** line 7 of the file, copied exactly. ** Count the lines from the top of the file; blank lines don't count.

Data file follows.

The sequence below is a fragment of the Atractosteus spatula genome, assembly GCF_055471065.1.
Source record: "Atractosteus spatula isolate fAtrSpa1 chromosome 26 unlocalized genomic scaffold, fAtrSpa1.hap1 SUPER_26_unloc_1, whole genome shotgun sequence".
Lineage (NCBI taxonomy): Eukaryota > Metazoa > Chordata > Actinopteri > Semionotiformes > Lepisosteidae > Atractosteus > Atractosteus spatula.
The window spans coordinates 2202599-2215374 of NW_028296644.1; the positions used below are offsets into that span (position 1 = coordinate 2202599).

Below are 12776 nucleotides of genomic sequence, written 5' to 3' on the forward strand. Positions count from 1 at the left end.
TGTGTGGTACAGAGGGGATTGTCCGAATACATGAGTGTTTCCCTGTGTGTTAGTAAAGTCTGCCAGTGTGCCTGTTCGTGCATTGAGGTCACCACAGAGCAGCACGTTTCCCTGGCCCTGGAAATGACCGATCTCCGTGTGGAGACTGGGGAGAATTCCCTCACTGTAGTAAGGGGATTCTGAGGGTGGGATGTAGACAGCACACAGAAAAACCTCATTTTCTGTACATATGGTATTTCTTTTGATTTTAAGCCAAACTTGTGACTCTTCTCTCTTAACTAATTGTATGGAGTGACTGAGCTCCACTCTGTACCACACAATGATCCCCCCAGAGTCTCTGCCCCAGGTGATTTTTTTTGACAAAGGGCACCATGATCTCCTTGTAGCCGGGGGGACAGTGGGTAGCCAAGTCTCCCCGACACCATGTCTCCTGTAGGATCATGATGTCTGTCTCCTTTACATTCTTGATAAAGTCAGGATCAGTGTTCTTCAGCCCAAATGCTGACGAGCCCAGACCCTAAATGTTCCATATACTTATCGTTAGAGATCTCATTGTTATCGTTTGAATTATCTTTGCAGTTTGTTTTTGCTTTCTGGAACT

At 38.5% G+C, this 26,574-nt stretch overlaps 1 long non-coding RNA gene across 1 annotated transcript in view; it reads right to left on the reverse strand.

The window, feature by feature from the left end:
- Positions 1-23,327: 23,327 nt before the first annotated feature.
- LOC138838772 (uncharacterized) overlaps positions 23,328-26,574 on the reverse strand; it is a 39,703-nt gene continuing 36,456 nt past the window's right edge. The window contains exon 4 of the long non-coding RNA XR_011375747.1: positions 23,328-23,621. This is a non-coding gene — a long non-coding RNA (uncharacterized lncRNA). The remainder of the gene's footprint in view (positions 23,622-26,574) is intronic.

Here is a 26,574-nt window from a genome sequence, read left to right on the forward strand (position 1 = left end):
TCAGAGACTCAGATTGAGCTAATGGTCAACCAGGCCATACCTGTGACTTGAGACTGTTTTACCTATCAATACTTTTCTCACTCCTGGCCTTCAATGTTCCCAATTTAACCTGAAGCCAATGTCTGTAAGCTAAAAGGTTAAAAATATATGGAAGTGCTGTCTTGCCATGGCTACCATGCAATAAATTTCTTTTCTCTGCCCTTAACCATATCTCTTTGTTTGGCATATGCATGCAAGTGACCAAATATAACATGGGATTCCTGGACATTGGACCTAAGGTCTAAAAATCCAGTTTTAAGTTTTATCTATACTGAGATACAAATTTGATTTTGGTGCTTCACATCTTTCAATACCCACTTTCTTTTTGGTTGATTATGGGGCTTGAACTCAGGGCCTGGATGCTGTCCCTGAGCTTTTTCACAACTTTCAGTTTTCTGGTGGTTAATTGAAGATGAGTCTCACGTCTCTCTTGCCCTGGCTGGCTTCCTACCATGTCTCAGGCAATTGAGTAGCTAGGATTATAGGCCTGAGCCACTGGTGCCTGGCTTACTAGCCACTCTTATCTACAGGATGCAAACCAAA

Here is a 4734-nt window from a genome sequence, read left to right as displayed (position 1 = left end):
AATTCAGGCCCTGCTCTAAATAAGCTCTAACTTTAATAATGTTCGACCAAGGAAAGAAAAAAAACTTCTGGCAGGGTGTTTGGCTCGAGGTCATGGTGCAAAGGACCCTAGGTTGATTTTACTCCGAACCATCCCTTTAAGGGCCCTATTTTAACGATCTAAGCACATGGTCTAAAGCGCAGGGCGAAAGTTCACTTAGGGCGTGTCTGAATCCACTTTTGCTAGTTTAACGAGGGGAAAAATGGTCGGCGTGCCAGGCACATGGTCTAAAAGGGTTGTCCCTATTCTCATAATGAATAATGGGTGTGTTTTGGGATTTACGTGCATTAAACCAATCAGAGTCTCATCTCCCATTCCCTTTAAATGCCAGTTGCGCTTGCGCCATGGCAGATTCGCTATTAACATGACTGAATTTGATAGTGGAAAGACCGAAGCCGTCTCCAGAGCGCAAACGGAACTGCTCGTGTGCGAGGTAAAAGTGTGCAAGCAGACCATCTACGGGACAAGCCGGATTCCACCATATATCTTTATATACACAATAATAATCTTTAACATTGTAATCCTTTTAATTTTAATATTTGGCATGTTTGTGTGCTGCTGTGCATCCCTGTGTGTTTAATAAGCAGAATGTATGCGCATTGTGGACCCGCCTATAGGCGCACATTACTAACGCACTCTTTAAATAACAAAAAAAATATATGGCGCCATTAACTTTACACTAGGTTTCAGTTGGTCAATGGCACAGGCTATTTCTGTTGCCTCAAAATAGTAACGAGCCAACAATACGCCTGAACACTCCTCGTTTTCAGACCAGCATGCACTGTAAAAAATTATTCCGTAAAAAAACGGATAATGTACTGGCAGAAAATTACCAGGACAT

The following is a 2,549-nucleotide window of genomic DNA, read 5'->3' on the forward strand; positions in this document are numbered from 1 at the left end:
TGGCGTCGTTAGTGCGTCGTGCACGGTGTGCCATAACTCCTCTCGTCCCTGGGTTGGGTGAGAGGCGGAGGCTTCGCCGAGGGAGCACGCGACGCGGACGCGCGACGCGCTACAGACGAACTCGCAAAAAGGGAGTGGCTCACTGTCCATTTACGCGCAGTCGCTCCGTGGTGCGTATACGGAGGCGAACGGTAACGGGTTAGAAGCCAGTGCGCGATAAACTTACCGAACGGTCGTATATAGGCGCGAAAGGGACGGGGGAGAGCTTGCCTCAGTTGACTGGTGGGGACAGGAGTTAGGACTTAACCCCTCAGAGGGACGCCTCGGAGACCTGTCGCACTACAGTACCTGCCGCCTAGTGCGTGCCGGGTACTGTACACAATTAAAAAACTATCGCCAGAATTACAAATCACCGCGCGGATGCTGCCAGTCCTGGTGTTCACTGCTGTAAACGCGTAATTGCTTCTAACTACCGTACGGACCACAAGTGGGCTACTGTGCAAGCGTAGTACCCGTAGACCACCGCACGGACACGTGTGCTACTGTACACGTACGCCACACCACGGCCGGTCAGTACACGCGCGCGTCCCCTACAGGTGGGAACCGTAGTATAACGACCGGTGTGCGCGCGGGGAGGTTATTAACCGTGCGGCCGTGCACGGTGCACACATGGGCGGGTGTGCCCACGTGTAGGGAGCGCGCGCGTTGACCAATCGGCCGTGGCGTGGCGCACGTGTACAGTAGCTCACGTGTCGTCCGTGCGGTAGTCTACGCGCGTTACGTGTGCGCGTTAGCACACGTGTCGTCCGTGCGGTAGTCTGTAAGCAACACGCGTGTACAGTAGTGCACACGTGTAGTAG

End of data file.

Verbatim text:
At 38.5% G+C, this 26,574-nt stretch overlaps 1 long non-coding RNA gene across 1 annotated transcript in view; it reads right to left on the reverse strand.